For a lot of the 20th century, younger and outdated individuals voted fairly equally. The defining gaps in our latest politics have been the gender hole (ladies preferring Democrats) and the training hole. But now the technology hole is again, with a vengeance.
This is most instantly evident in the best way Democrats are sorting themselves of their early main preferences. A Democratic voter’s race, intercourse or training stage doesn’t predict which candidate she or he is leaning towards, however age does.
In one early New Hampshire ballot, Joe Biden received 39 % of the vote of these over 55, however simply 22 % of these below 35, trailing Bernie Sanders. Similarly, in an early Iowa ballot, Biden received 41 % of the oldster vote, however simply 17 % of the younger grownup vote, putting third, behind Sanders and Elizabeth Warren.
As Ronald Brownstein identified in The Atlantic, older Democrats favor a extra average candidate who they assume can win. Younger Democrats favor a extra progressive candidate who they assume can convey systemic change.
The technology hole is much more highly effective in the case of Republicans. To put it bluntly, younger adults hate them.
In 2018, voters below 30 supported Democratic House candidates over Republican ones by an astounding 67 % to 32 %. A 2018 Pew survey found that 59 percent of millennial voters identify as Democrats or lean Democratic, while only 32 percent identify as Republicans or lean Republican.
The difference is ideological. According to Pew, 57 percent of millennials call themselves consistently liberal or mostly liberal. Only 12 percent call themselves consistently conservative or mostly conservative. This is the most important statistic in American politics right now.
Recent surveys of Generation Z voters (those born after 1996) find that, if anything, they are even more liberal than millennials.
In 2002, John B. Judis and Ruy Teixeira wrote a book called “The Emerging Democratic Majority,” which predicted electoral doom for the G.O.P. based on demographic data. That prediction turned out to be wrong, or at least wildly premature.
The authors did not foresee how older white voters would swing over to the Republican side and the way many assimilated Hispanics would vote like non-Hispanic whites. The failure of that book’s predictions has scared people off from making demographic forecasts.
But it’s hard to look at the generational data and not see long-term disaster for Republicans. Some people think generations get more conservative as they age, but that is not borne out by the evidence. Moreover, today’s generation gap is not based just on temporary intellectual postures. It is based on concrete, lived experience that is never going to go away.
Unlike the Silent Generation and the boomers, millennials and Gen Z voters live with difference every single day. Only 16 percent of the Silent Generation is minority, but 44 percent of the millennial generation is. If you are a millennial in California, Texas, Florida, Arizona or New Jersey, ethnic minorities make up more than half of your age cohort. In just over two decades, America will be a majority-minority country.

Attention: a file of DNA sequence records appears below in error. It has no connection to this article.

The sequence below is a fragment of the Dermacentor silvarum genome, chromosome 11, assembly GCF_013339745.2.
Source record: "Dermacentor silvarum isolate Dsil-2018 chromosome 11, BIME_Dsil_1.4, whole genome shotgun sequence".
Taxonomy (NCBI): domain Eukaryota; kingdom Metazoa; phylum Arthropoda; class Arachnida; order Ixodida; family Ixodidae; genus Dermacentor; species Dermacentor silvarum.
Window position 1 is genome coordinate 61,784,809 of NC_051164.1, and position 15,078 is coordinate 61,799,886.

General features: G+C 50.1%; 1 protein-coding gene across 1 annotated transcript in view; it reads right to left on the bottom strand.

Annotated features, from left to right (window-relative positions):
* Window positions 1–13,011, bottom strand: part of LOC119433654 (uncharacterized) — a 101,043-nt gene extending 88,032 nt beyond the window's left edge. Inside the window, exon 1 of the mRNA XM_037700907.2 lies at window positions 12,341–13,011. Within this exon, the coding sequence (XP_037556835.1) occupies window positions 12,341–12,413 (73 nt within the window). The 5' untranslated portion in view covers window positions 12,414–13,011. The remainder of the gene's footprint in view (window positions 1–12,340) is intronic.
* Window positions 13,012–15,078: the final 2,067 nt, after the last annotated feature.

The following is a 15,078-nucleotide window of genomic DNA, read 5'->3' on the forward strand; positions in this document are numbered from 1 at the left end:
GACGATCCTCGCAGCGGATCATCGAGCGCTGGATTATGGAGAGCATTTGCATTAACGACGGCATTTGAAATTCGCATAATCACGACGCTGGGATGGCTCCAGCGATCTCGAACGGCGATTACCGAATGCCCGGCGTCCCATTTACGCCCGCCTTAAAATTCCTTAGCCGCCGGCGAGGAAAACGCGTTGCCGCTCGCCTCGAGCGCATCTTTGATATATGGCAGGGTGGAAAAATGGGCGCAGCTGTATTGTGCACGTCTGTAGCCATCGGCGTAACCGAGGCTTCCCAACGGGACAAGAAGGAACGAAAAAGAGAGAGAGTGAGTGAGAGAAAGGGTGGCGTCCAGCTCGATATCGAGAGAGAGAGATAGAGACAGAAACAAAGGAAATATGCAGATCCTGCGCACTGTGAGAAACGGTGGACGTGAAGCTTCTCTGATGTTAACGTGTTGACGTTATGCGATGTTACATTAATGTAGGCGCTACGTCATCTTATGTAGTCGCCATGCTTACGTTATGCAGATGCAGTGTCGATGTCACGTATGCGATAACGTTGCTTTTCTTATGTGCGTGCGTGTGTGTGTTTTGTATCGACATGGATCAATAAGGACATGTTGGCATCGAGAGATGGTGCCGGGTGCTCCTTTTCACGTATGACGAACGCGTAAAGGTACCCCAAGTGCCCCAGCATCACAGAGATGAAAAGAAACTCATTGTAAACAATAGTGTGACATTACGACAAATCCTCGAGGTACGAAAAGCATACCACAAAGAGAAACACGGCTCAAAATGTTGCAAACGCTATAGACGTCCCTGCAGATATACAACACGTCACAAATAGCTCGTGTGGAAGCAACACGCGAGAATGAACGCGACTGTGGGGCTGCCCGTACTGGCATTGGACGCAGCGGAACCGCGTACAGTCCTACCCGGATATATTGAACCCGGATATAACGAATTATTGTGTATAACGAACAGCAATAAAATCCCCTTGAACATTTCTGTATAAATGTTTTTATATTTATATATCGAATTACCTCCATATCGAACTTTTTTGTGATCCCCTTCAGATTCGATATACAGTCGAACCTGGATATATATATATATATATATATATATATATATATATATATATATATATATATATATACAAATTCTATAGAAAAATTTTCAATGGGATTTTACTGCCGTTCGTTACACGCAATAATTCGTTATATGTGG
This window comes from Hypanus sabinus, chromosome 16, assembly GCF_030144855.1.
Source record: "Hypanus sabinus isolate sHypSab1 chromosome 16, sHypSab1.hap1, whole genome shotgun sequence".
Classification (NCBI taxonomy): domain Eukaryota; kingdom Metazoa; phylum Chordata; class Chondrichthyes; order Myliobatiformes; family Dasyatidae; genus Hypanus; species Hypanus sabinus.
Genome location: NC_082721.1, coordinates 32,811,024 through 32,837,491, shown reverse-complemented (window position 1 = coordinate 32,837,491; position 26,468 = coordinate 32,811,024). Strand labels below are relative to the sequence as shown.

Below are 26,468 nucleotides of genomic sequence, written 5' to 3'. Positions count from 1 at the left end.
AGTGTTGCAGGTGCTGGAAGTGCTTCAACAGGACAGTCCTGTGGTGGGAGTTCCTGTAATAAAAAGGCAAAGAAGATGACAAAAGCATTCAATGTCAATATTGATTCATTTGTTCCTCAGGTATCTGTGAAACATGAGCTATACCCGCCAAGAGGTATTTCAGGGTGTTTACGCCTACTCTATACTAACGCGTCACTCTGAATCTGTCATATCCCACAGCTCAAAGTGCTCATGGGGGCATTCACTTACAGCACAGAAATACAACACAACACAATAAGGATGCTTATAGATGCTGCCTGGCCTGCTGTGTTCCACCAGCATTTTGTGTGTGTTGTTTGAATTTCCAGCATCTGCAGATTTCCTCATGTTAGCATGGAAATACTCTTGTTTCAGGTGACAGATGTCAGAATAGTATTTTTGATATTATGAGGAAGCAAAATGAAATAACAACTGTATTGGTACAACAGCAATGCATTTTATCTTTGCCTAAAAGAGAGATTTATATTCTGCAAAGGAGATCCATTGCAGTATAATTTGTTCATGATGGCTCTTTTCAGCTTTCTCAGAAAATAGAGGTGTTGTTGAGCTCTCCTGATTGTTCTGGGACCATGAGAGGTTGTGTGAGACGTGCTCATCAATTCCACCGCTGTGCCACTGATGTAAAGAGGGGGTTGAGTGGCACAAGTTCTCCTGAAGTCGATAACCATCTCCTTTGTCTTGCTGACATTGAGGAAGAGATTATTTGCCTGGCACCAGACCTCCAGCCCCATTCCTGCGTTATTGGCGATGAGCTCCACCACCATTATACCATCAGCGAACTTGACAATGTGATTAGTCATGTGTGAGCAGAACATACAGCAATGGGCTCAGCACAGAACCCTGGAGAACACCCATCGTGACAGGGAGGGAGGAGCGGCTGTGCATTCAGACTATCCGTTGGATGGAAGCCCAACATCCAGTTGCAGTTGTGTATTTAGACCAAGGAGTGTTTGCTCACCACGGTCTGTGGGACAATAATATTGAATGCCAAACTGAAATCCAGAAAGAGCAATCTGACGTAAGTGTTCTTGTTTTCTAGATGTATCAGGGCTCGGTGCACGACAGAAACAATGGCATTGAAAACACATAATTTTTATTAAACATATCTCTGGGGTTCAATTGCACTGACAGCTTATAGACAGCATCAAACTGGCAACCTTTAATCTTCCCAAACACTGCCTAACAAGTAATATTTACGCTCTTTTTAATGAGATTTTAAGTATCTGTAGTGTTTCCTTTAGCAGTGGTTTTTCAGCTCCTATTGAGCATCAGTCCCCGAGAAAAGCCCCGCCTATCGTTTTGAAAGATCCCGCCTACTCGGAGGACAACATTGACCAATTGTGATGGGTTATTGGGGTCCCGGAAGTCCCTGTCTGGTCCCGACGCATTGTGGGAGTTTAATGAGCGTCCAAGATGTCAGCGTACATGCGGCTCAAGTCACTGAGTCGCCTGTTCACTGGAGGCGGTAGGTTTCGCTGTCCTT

Young voters approve of these trends. Seventy-nine percent of millennials think immigration is good for America. Sixty-one percent think racial diversity is good for America.
They have constructed an ethos that is mostly about dealing with difference. They are much more sympathetic to those who identify as transgender. They are much more likely than other groups to say that racial discrimination is the main barrier to black progress. They are much less likely to say the U.S. is the best country in the world.
These days the Republican Party looks like a direct reaction against this ethos — against immigration, against diversity, against pluralism. Moreover, conservative thought seems to be getting less relevant to the America that is coming into being.
Matthew Continetti recently identified the key blocs on the new right in an essay in The Washington Free Beacon. These included the Jacksonians (pugilistic populists), the Paleos (Tucker Carlson-style economic nationalists), the Post-Liberals (people who oppose pluralism and seek a return to pre-Enlightenment orthodoxy). To most young adults, these tendencies will look like cloud cuckooland.
The most burning question for conservatives should be: What do we have to say to young adults and about the diverse world they are living in? Instead, conservative intellectuals seem hellbent on taking their 12 percent share among the young and turning it to 3.
There is a conservative way to embrace pluralism and diversity. It’s to point out that there is a deep strain of pessimism in progressive multiculturalism: blacks and whites will never really understand each other; racism is endemic; the American project is fatally flawed; American structures are so oppressive, the only option is to burn them down.
A better multiculturalism would be optimistic: We can communicate across difference; the American creed is the right recipe for a thick and respectful pluralism; American structures are basically sound and can be realistically reformed.
So far that’s not visible. My mentor William F. Buckley vowed to stand athwart history yelling “Stop!” Today’s Republicans don’t even seem to see the train that is running them over.
The Times is committed to publishing a diversity of letters to the editor. We’d like to hear what you think about this or any of our articles. Here are some tips. And here’s our email: email@example.com.
Follow The New York Times Opinion section on Facebook, Twitter (@NYTopinion) and Instagram.
Get more stuff like this
Subscribe to our mailing list and get interesting stuff and updates to your email inbox.
Thank you for subscribing.
Something went wrong.